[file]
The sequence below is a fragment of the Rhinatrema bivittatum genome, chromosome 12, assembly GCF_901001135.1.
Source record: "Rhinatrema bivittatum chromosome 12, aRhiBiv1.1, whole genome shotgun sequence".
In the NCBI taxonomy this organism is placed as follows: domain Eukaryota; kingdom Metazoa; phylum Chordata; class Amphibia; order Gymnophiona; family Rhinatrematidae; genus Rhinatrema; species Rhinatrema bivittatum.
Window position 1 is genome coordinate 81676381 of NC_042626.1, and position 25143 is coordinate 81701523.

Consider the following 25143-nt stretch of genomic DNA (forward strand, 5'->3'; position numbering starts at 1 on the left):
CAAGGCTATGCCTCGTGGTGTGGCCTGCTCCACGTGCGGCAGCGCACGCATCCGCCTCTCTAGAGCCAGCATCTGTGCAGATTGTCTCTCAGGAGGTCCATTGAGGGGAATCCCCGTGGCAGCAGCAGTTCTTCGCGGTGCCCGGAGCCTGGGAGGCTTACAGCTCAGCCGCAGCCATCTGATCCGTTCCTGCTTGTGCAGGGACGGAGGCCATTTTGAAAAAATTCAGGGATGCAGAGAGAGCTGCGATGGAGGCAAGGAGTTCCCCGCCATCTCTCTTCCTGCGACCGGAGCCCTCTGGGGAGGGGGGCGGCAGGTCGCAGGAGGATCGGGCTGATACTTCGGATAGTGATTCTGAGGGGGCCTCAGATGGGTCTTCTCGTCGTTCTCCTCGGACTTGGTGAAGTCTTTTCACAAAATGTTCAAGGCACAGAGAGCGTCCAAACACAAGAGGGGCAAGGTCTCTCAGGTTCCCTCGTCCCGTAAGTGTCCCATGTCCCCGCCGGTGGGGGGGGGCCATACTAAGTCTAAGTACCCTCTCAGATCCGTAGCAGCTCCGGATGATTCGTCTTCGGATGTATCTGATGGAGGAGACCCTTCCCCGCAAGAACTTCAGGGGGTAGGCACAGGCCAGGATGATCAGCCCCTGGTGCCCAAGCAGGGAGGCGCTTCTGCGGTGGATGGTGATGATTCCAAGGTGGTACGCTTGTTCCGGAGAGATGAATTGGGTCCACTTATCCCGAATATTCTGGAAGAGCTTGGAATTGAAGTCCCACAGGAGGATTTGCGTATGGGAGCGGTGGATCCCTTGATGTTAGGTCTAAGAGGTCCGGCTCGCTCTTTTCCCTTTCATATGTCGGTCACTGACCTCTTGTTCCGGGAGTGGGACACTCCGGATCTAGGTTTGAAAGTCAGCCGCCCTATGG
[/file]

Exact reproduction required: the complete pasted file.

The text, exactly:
The sequence below is a fragment of the Rhinatrema bivittatum genome, chromosome 12, assembly GCF_901001135.1.
Source record: "Rhinatrema bivittatum chromosome 12, aRhiBiv1.1, whole genome shotgun sequence".
In the NCBI taxonomy this organism is placed as follows: domain Eukaryota; kingdom Metazoa; phylum Chordata; class Amphibia; order Gymnophiona; family Rhinatrematidae; genus Rhinatrema; species Rhinatrema bivittatum.
Window position 1 is genome coordinate 81676381 of NC_042626.1, and position 25143 is coordinate 81701523.

Consider the following 25143-nt stretch of genomic DNA (forward strand, 5'->3'; position numbering starts at 1 on the left):
CAAGGCTATGCCTCGTGGTGTGGCCTGCTCCACGTGCGGCAGCGCACGCATCCGCCTCTCTAGAGCCAGCATCTGTGCAGATTGTCTCTCAGGAGGTCCATTGAGGGGAATCCCCGTGGCAGCAGCAGTTCTTCGCGGTGCCCGGAGCCTGGGAGGCTTACAGCTCAGCCGCAGCCATCTGATCCGTTCCTGCTTGTGCAGGGACGGAGGCCATTTTGAAAAAATTCAGGGATGCAGAGAGAGCTGCGATGGAGGCAAGGAGTTCCCCGCCATCTCTCTTCCTGCGACCGGAGCCCTCTGGGGAGGGGGGCGGCAGGTCGCAGGAGGATCGGGCTGATACTTCGGATAGTGATTCTGAGGGGGCCTCAGATGGGTCTTCTCGTCGTTCTCCTCGGACTTGGTGAAGTCTTTTCACAAAATGTTCAAGGCACAGAGAGCGTCCAAACACAAGAGGGGCAAGGTCTCTCAGGTTCCCTCGTCCCGTAAGTGTCCCATGTCCCCGCCGGTGGGGGGGGGCCATACTAAGTCTAAGTACCCTCTCAGATCCGTAGCAGCTCCGGATGATTCGTCTTCGGATGTATCTGATGGAGGAGACCCTTCCCCGCAAGAACTTCAGGGGGTAGGCACAGGCCAGGATGATCAGCCCCTGGTGCCCAAGCAGGGAGGCGCTTCTGCGGTGGATGGTGATGATTCCAAGGTGGTACGCTTGTTCCGGAGAGATGAATTGGGTCCACTTATCCCGAATATTCTGGAAGAGCTTGGAATTGAAGTCCCACAGGAGGATTTGCGTATGGGAGCGGTGGATCCCTTGATGTTAGGTCTAAGAGGTCCGGCTCGCTCTTTTCCCTTTCATATGTCGGTCACTGACCTCTTGTTCCGGGAGTGGGACACTCCGGATCTAGGTTTGAAAGTCAGCCGCCCTATGG